The Enforceability of Anti-Oral Variation Clauses

Morgan Lewis

A recent ruling sets a precedent that no longer allows a contractual clause that purports to preclude variation other than in writing to be regarded as uniformly enforceable.

In a recent case concerning the breach of an exclusive supply agreement,the Court of Appeal has addressed the issue of the enforceability of clauses that purport to preclude contractual variation other than in writing. In Globe Motors Inc v TRW Lucas Varity Electric Steering Ltd [2016] EWCA Civ 396, the court held that including an anti-oral variation clause in a contract would not in principle prevent subsequent variation of the contract orally or by conduct. The enforceability of such clauses has been the subject of some uncertainty following two conflicting Court of Appeal decisions in United Bank v Asif (unreported, 11 February 2000), which supported the effectiveness of anti-oral variation clauses, and World Online Telecom Ltd v I-Way Ltd [2002] EWCA Civ 413, which suggested that informal variation was possible notwithstanding the presence of an express no-variation clause.

Background

The dispute concerned a long-term exclusive supply agreement (the Agreement) that the parties entered into in 2002, whereby TRW Lucas Varity Electric Steering Limited (TRW) agreed to purchase from Globe Motors Inc (Globe) components for steering systems (referred to as Gen 1 motors). In 2005, TRW started purchasing Gen 2 motors from a third-party competitor of Globe. Globe claimed damages for breach of contract.

The Agreement contained a clause requiring any subsequent variation to be in writing:

6.3 Entire Agreement; Amendment: This Agreement, which includes the Appendices hereto, is the only agreement between the Parties relating to the subject matter hereof. It can only be amended by a written document which (i) specifically refers to the provision of this Agreement to be amended and (ii) is signed by both Parties.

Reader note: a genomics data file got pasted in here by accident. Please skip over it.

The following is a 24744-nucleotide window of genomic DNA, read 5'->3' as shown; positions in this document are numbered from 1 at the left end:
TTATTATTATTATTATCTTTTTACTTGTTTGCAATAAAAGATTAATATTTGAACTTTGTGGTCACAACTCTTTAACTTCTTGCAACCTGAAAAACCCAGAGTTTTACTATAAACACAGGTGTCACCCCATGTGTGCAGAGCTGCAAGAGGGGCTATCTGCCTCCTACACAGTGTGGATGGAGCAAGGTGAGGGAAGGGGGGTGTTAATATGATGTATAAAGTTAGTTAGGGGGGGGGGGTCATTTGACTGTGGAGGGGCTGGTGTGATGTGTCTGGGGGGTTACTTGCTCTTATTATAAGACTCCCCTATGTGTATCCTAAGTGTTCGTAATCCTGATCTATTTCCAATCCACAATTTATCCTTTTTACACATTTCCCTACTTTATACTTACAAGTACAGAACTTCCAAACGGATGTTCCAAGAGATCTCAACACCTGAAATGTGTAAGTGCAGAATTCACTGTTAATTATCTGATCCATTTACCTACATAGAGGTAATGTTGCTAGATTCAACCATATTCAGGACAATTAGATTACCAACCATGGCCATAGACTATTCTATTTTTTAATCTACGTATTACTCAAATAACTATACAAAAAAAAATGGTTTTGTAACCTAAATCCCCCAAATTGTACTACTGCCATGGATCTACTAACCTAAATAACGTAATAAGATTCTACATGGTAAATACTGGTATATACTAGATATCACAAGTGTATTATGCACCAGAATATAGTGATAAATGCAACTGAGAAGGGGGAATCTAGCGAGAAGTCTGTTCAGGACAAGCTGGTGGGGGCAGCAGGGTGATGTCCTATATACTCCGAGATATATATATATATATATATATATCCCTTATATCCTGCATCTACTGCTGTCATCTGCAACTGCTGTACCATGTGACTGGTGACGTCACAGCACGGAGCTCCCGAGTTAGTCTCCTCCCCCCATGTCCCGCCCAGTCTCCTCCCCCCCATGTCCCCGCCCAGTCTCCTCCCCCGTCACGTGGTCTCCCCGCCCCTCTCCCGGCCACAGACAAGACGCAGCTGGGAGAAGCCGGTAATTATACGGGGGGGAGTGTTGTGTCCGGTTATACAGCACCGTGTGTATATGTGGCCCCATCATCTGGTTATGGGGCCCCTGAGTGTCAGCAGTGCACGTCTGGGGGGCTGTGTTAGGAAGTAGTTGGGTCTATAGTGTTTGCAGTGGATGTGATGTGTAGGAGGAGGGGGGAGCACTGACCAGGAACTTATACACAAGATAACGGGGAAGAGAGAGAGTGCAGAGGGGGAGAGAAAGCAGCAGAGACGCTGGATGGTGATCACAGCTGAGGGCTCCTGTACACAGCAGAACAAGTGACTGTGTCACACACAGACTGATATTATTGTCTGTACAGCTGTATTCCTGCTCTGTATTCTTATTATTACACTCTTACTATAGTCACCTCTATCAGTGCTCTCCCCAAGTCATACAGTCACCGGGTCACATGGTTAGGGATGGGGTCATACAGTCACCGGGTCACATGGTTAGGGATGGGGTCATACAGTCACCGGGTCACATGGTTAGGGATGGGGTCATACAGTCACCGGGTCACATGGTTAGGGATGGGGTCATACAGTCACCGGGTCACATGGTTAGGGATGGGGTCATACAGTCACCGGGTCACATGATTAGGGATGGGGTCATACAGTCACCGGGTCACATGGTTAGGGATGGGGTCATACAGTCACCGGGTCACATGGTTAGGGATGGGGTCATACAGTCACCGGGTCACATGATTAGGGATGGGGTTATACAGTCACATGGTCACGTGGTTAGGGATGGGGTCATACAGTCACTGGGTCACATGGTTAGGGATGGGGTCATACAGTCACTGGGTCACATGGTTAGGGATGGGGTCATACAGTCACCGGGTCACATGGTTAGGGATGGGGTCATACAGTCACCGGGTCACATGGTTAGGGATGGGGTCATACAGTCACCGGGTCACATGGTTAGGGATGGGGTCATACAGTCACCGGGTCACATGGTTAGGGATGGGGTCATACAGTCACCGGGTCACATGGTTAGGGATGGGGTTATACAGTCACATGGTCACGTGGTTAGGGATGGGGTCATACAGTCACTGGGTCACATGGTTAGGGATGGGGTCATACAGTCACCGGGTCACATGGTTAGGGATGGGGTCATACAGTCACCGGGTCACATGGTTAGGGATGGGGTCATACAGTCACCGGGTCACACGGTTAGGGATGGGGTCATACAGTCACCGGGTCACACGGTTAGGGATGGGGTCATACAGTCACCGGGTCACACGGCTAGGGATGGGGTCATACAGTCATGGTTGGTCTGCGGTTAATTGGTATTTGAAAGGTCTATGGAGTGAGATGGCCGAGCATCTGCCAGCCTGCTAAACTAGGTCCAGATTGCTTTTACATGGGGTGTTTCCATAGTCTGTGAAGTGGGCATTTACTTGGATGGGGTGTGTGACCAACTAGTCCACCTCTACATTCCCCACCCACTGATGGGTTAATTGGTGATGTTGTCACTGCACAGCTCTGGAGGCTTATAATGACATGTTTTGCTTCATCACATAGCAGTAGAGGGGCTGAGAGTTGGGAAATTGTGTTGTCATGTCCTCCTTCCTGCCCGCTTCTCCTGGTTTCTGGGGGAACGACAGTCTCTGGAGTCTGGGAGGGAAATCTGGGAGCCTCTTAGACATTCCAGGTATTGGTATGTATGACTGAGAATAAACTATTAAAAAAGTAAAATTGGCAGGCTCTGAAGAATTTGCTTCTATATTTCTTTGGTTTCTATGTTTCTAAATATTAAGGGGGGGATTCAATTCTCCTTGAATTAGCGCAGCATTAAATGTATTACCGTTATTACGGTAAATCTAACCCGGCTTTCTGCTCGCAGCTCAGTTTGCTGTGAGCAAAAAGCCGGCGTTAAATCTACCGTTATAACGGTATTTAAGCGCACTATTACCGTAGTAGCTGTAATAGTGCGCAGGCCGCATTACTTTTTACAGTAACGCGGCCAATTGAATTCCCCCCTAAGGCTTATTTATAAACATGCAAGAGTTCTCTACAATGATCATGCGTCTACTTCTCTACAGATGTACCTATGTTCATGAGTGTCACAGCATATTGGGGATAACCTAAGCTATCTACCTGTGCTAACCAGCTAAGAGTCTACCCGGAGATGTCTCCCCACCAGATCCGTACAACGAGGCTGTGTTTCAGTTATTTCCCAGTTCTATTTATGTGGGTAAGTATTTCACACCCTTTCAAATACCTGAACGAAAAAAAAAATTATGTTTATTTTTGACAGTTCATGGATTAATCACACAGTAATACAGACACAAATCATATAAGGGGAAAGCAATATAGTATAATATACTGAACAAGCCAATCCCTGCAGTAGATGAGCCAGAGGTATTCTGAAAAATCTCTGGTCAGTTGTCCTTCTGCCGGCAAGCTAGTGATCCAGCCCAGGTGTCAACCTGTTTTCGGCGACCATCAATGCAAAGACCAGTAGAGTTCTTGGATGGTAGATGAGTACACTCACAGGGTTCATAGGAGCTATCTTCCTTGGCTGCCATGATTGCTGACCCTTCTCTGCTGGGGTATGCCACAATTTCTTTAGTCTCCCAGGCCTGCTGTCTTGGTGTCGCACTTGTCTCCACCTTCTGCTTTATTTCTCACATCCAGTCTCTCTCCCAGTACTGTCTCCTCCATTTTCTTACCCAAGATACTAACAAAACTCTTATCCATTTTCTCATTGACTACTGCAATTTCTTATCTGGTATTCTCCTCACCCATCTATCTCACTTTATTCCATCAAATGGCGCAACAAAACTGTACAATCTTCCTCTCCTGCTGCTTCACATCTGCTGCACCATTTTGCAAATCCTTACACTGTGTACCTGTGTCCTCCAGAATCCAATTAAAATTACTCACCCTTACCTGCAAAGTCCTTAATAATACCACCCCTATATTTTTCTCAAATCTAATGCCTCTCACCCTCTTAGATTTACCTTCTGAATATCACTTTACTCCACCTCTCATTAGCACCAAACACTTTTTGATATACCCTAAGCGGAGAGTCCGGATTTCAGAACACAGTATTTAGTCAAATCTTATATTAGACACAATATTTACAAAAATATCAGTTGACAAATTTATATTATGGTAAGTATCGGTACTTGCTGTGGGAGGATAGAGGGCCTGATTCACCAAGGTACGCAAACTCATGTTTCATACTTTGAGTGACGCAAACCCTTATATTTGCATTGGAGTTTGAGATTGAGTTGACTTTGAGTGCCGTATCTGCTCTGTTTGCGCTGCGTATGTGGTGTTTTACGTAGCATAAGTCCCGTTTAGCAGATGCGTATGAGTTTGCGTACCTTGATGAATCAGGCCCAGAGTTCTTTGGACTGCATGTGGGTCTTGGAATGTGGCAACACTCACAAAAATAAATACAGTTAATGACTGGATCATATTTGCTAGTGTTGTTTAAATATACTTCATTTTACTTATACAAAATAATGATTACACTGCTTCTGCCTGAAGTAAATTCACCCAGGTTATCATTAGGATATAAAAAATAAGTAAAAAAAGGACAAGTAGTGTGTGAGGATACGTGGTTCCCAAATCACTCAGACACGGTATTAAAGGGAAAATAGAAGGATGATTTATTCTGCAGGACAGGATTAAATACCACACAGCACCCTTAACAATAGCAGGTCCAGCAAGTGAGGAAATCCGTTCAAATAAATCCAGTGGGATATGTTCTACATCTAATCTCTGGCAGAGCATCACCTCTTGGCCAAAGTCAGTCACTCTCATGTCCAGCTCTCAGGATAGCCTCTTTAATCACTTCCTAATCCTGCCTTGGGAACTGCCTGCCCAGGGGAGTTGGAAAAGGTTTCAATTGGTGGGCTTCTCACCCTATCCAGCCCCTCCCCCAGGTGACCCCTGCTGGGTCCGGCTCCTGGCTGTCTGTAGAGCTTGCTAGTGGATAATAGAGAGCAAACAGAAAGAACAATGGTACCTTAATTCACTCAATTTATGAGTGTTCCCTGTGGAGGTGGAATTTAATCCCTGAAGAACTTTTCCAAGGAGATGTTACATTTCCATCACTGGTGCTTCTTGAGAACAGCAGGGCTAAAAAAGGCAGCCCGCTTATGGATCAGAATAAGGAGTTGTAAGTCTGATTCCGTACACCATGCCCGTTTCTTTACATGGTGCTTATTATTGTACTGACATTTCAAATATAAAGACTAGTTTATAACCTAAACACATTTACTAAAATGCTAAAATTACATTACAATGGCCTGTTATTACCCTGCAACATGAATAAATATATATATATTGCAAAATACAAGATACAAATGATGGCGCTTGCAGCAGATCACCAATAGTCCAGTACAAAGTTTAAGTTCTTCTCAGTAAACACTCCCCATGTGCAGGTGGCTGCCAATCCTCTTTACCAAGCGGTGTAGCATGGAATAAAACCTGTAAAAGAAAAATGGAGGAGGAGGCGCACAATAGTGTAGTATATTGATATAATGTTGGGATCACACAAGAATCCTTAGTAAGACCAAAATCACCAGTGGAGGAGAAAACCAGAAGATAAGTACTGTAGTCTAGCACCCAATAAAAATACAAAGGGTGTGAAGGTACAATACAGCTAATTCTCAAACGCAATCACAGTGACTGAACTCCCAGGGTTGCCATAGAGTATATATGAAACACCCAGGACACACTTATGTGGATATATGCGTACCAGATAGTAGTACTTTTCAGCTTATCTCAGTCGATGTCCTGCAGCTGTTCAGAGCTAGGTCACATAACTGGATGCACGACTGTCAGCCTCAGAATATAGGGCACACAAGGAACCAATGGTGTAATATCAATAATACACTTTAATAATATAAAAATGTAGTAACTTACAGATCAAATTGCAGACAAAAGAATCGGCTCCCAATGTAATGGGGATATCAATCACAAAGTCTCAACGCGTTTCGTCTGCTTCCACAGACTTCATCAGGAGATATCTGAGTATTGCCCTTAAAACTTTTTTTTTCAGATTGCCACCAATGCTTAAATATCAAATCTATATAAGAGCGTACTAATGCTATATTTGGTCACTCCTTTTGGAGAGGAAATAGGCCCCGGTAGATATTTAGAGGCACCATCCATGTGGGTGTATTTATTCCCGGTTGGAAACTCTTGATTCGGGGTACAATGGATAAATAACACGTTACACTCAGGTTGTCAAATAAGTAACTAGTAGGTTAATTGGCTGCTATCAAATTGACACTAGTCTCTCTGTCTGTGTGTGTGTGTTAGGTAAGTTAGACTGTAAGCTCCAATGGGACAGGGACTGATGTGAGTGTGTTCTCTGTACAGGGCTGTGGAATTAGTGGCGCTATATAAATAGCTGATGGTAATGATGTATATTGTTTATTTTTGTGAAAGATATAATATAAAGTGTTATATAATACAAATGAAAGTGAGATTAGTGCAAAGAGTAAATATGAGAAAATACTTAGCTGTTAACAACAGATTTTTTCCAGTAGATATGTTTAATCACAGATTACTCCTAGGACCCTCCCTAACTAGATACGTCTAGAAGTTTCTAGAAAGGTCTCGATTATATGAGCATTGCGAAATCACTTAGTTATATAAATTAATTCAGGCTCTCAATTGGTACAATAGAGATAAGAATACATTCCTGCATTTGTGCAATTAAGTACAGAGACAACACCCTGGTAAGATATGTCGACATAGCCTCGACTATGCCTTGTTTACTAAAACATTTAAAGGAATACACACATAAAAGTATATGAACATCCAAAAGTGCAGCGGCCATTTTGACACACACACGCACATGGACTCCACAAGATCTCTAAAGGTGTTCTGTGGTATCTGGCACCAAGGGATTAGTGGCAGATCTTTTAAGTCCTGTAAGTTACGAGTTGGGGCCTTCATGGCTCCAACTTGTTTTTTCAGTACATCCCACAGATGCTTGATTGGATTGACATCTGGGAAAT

In its defence, TRW asserted that it had not breached the Agreement because Globe had transferred all its manufacturing to a subsidiary company in Portugal (Globe Porto) with whom TRW did not have a contractual relationship. Because no written amendment to the Agreement had occurred, TRW claimed that Globe Porto could not be a party to the Agreement.

In the High Court, HHJ Mackie QC held that TRW was in breach of the Agreement by purchasing improved second-generation motors from another manufacturer. The High Court also held that it was possible to subsequently vary the Agreement orally, despite the provisions of clause 6.3. TRW appealed this aspect of the decision, arguing that the court was bound by the earlier Court of Appeal decision in United Bank, which upheld an anti-oral variation clause.

Six grounds were raised on appeal, of which one is particularly significant:

  • Had the parties varied the Agreement by conduct to make Globe Porto a party in circumstances where the Agreement expressly required any variation to be in writing and signed by the parties?